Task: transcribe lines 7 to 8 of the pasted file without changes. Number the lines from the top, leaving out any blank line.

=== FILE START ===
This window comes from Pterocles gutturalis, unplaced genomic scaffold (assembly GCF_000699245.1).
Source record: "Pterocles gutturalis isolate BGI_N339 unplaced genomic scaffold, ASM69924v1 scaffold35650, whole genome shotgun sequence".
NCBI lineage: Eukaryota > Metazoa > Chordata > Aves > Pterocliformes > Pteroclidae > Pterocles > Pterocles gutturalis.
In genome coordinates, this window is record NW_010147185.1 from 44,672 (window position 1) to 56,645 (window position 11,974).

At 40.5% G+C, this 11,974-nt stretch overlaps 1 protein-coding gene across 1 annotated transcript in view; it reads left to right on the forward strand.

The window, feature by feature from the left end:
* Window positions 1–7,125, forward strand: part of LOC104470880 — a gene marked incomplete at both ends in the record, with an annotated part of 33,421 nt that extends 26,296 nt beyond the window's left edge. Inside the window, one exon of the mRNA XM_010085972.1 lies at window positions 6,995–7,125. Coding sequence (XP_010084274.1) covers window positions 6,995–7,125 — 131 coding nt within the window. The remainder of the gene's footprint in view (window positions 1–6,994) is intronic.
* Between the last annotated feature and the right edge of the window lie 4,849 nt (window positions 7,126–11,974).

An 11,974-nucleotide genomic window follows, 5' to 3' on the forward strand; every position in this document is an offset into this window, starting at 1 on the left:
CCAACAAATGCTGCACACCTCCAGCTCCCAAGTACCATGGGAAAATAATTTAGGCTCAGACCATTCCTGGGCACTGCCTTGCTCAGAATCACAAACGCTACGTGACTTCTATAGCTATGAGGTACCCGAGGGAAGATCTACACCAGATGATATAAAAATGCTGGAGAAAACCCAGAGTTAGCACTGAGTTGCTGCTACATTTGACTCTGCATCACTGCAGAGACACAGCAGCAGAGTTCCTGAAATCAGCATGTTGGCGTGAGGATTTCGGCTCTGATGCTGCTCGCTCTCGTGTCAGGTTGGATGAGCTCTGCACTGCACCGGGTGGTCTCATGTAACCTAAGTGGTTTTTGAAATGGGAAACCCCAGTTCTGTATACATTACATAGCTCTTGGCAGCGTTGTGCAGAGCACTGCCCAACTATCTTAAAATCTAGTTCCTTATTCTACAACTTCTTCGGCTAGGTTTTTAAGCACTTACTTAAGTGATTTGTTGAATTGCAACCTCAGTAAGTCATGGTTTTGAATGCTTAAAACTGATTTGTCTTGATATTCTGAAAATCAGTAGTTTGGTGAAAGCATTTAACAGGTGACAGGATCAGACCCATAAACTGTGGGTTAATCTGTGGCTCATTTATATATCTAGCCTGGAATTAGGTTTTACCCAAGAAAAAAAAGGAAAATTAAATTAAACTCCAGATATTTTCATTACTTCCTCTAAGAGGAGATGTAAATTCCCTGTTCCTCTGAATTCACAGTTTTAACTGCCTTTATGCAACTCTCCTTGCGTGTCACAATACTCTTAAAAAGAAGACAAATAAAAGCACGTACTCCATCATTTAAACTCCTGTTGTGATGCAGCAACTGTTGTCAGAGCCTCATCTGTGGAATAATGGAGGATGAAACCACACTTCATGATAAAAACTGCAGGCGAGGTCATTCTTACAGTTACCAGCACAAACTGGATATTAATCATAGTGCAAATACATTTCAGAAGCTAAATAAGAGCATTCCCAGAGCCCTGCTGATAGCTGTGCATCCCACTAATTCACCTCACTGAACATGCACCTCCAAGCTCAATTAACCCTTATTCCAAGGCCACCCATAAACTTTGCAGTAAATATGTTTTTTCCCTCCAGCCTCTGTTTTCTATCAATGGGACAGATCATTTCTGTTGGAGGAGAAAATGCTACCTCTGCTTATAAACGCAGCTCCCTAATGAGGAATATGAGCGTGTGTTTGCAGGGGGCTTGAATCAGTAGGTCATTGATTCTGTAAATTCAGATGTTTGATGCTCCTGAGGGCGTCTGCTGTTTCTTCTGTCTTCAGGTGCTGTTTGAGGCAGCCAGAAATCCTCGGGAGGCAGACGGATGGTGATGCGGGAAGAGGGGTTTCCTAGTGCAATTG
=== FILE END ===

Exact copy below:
* Window positions 1–7,125, forward strand: part of LOC104470880 — a gene marked incomplete at both ends in the record, with an annotated part of 33,421 nt that extends 26,296 nt beyond the window's left edge. Inside the window, one exon of the mRNA XM_010085972.1 lies at window positions 6,995–7,125. Coding sequence (XP_010084274.1) covers window positions 6,995–7,125 — 131 coding nt within the window. The remainder of the gene's footprint in view (window positions 1–6,994) is intronic.
* Between the last annotated feature and the right edge of the window lie 4,849 nt (window positions 7,126–11,974).